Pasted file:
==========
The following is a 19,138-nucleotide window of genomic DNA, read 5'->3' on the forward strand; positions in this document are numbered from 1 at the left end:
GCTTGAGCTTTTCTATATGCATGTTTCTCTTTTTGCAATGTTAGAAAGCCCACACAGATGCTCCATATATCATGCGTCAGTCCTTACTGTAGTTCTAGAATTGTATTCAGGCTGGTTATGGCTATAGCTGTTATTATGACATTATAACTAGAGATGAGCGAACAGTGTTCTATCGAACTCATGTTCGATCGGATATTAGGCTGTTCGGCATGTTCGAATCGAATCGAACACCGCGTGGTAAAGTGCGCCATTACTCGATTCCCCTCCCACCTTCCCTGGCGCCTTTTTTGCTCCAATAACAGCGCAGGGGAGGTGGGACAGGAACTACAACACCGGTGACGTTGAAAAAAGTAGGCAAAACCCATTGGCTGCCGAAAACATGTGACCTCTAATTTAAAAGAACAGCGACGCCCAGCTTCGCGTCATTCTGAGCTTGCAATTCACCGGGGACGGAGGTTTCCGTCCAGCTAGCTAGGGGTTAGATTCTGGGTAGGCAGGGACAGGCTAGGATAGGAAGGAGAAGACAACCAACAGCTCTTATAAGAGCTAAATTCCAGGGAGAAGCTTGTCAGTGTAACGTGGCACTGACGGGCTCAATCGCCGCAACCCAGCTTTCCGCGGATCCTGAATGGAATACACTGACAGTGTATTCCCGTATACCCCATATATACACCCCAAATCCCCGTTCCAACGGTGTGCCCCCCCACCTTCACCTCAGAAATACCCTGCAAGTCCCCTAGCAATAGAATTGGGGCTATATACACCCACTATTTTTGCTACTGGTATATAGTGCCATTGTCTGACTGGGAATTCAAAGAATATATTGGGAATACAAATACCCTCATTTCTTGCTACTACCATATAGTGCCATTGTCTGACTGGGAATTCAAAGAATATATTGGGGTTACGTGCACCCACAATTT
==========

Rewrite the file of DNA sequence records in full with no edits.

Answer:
The following is a 19,138-nucleotide window of genomic DNA, read 5'->3' on the forward strand; positions in this document are numbered from 1 at the left end:
GCTTGAGCTTTTCTATATGCATGTTTCTCTTTTTGCAATGTTAGAAAGCCCACACAGATGCTCCATATATCATGCGTCAGTCCTTACTGTAGTTCTAGAATTGTATTCAGGCTGGTTATGGCTATAGCTGTTATTATGACATTATAACTAGAGATGAGCGAACAGTGTTCTATCGAACTCATGTTCGATCGGATATTAGGCTGTTCGGCATGTTCGAATCGAATCGAACACCGCGTGGTAAAGTGCGCCATTACTCGATTCCCCTCCCACCTTCCCTGGCGCCTTTTTTGCTCCAATAACAGCGCAGGGGAGGTGGGACAGGAACTACAACACCGGTGACGTTGAAAAAAGTAGGCAAAACCCATTGGCTGCCGAAAACATGTGACCTCTAATTTAAAAGAACAGCGACGCCCAGCTTCGCGTCATTCTGAGCTTGCAATTCACCGGGGACGGAGGTTTCCGTCCAGCTAGCTAGGGGTTAGATTCTGGGTAGGCAGGGACAGGCTAGGATAGGAAGGAGAAGACAACCAACAGCTCTTATAAGAGCTAAATTCCAGGGAGAAGCTTGTCAGTGTAACGTGGCACTGACGGGCTCAATCGCCGCAACCCAGCTTTCCGCGGATCCTGAATGGAATACACTGACAGTGTATTCCCGTATACCCCATATATACACCCCAAATCCCCGTTCCAACGGTGTGCCCCCCCACCTTCACCTCAGAAATACCCTGCAAGTCCCCTAGCAATAGAATTGGGGCTATATACACCCACTATTTTTGCTACTGGTATATAGTGCCATTGTCTGACTGGGAATTCAAAGAATATATTGGGAATACAAATACCCTCATTTCTTGCTACTACCATATAGTGCCATTGTCTGACTGGGAATTCAAAGAATATATTGGGGTTACGTGCACCCACAATTT